Landscapes vary from the drier south to the more humid north.
The Highlands, or sierra, encompass two Andean Cordilleras (the Central and Western), which run north to south through the country. Ecuador’s largest volcano is Chimborazo (6,310m) whose summit, because of its proximity to the equator, is the closest point on earth to the sun. Several of Ecuador’s volcanoes are still active, and it’s a great area for trekking.
Descending the steep, east-facing slopes of the eastern Cordillera, one passes through a transition zone comprising dense cloud forest and humid high jungle, before entering the Amazon lowlands.
This mainly primary rainforest covers a third of the country, accounts for 5% of the population and stretches across Ecuador, from its Colombian to its Peruvian borders.
The Galapagos Islands are simply unique. Lying 600 miles off the mainland, the archipelago comprises the summits of gigantic equatorial volcanoes.
The flora and fauna of the Galapagos, long separated from their continental cousins, have evolved differently. Charles Darwin used his observations there to develop his theory of Evolution.
Being at altitude, especially in the tropics, is usually a pleasure as it isn’t so hot, there are few insects and the air is clear.
However, when gaining altitude, air pressure drops and the amount of oxygen reaching the lungs is reduced. Although we build plenty of acclimatisation time into our itineraries, certain ill-effects are possible. Nevertheless, all of these can be minimised or prevented if care is taken.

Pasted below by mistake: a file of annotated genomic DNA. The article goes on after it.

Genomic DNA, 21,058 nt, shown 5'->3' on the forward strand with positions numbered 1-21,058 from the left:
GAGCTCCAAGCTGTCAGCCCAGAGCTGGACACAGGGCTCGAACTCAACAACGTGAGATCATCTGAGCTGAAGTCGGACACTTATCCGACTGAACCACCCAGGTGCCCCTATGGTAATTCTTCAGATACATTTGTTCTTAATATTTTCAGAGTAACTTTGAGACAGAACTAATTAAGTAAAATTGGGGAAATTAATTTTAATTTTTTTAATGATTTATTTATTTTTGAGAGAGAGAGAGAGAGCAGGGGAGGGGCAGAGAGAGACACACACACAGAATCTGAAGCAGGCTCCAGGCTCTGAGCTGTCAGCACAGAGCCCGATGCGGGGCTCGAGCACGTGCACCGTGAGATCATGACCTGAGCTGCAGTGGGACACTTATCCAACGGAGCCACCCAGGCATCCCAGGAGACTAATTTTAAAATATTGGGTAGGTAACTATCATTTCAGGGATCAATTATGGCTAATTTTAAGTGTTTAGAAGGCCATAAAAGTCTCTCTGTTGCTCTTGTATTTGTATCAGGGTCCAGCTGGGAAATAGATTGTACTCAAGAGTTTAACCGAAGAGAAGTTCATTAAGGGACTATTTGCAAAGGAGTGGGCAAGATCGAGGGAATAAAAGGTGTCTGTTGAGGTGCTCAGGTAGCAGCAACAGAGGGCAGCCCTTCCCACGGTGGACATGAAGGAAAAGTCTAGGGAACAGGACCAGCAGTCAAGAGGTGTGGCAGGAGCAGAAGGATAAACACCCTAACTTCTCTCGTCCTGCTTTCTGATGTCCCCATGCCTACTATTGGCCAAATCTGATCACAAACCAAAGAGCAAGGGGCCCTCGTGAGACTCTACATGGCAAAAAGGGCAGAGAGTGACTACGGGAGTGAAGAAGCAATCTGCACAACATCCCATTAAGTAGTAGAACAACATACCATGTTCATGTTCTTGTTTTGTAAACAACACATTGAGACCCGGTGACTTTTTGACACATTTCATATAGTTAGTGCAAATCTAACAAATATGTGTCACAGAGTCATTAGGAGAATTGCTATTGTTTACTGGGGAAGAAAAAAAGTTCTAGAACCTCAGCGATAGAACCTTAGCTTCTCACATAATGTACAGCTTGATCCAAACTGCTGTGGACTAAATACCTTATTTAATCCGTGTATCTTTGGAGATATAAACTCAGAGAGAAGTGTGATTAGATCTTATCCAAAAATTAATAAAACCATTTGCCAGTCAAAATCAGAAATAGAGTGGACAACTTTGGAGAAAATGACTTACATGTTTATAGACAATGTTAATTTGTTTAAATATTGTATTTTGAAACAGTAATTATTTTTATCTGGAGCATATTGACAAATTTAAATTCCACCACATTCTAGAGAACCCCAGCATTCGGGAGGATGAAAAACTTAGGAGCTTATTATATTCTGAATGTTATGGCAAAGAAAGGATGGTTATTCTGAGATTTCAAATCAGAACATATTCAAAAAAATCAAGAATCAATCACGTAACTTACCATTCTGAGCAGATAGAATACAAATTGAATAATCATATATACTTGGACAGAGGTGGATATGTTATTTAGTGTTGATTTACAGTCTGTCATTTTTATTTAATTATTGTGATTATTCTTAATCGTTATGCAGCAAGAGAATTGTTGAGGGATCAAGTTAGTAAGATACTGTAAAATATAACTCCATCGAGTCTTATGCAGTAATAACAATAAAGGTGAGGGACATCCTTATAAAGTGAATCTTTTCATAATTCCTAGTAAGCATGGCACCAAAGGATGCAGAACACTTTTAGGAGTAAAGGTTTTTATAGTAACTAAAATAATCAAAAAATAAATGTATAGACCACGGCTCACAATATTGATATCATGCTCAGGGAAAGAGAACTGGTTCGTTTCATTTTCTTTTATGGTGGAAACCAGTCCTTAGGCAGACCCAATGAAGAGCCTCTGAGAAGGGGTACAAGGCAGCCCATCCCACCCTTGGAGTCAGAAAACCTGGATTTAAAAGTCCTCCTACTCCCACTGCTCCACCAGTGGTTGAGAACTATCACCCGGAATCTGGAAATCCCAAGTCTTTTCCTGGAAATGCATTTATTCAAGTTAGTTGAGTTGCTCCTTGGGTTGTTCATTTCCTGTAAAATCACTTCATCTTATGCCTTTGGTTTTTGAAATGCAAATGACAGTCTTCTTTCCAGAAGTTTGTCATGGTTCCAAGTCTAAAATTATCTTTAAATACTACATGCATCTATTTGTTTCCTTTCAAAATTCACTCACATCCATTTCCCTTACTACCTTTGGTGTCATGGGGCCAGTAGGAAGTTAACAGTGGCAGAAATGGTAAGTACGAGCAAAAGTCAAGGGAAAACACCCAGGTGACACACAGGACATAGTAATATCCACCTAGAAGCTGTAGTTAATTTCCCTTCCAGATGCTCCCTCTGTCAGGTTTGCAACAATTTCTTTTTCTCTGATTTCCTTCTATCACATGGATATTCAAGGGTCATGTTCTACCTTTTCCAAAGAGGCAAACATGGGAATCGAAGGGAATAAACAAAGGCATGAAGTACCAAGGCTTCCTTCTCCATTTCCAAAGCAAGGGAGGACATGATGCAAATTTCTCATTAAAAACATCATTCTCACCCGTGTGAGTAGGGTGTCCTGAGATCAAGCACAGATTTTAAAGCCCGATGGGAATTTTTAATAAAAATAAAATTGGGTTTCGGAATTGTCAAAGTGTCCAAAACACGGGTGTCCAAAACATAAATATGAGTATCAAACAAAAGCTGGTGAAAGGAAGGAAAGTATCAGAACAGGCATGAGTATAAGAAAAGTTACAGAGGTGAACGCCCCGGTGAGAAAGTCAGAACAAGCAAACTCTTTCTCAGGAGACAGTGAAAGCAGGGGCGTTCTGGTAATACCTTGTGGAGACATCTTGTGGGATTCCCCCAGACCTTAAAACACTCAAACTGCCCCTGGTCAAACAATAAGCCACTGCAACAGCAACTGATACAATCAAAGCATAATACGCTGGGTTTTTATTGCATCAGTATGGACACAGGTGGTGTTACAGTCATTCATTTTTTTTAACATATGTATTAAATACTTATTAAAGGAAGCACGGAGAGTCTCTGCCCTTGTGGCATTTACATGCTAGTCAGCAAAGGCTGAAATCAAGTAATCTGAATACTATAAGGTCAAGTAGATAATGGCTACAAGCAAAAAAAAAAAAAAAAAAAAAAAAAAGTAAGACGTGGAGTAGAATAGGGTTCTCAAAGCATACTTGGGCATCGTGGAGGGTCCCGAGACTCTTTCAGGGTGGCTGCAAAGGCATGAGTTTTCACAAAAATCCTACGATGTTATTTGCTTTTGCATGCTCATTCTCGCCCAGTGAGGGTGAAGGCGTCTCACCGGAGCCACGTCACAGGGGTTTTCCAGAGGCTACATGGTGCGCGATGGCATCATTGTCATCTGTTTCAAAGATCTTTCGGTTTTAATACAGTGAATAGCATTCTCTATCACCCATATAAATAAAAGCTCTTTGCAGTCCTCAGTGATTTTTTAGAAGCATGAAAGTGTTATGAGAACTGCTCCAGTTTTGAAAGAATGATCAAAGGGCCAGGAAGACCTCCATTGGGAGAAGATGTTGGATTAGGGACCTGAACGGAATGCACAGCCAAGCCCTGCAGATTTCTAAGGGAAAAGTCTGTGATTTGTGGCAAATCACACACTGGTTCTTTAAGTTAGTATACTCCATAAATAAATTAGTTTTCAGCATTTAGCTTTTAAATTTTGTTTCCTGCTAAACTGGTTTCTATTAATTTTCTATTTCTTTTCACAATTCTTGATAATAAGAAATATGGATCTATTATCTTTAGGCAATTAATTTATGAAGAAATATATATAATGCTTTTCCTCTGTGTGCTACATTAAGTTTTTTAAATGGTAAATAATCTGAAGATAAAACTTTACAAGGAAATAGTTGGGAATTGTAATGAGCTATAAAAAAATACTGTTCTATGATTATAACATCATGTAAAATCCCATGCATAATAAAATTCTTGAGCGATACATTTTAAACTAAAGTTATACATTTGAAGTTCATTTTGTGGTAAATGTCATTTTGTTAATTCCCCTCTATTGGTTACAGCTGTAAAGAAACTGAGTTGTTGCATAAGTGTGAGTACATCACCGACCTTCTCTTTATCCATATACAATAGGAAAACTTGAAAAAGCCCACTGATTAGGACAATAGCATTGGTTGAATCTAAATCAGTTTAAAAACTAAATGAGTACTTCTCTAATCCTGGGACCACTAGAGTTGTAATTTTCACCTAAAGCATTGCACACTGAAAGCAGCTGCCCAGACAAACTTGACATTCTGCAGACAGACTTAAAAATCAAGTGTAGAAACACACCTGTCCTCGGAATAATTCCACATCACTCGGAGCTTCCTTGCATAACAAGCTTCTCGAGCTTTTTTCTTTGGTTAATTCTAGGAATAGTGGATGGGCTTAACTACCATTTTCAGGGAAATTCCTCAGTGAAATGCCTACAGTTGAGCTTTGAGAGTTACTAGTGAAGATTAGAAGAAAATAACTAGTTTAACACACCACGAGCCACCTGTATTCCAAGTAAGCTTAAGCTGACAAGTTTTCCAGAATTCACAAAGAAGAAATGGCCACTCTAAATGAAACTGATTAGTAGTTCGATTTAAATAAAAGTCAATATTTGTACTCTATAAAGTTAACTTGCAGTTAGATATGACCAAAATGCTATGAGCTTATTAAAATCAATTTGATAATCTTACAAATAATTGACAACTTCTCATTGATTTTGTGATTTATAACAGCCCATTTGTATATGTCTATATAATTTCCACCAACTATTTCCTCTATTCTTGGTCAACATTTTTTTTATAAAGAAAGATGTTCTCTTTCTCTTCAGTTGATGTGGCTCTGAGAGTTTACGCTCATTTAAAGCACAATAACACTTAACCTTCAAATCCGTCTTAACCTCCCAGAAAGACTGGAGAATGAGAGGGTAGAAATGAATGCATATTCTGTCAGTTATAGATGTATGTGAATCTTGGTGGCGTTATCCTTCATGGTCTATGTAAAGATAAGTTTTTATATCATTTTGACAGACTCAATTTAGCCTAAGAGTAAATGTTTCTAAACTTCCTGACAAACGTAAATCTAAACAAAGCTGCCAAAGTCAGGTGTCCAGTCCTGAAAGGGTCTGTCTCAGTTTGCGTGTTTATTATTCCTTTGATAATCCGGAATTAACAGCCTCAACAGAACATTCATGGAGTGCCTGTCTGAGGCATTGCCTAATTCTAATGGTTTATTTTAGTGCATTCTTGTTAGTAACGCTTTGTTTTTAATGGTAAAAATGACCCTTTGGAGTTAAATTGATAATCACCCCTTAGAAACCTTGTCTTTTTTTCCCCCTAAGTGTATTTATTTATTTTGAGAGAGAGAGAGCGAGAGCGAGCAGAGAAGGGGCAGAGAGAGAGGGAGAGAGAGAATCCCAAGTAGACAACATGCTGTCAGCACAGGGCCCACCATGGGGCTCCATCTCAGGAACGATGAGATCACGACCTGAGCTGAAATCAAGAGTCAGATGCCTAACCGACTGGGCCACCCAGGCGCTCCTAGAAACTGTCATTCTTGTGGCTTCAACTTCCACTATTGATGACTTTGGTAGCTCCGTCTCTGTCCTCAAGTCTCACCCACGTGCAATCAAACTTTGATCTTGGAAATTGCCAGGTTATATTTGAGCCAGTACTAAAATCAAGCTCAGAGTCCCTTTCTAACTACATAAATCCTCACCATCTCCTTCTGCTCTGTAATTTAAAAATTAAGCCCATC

On reaching heights above 2,500m (approx. 8,200 ft), especially when ascent has been straight from sea level, heart pounding, mild headache and shortness of breath are normal, especially on exertion.
Acute mountain sickness (AMS) is a syndrome known locally as soroche, whose symptoms can include of bad headache, dizziness and nausea).
To avoid AMS, you should:
Official name: Republic of Ecuador
Country population: 15,000,000
Capital city: Quito (2.51 million)
Largest cities: Guayaquil, Quito, Cuenca, Machala
Languages: Spanish (official), Quechua
Latitude/Longitude: 2º S, 77º 30 W
Official currency: US dollar
Major industries: bananas, shrimp, oil, gold, roses
Time zone: GMT-5 (Galapagos GMT-6)
Responsible Tourism – Code of Conduct:
01st Jan 2024 - From $2840 / £2408.32
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2024 price, based on 2 people trekking
Price reduces with more trekkers
$2,840 / £2,408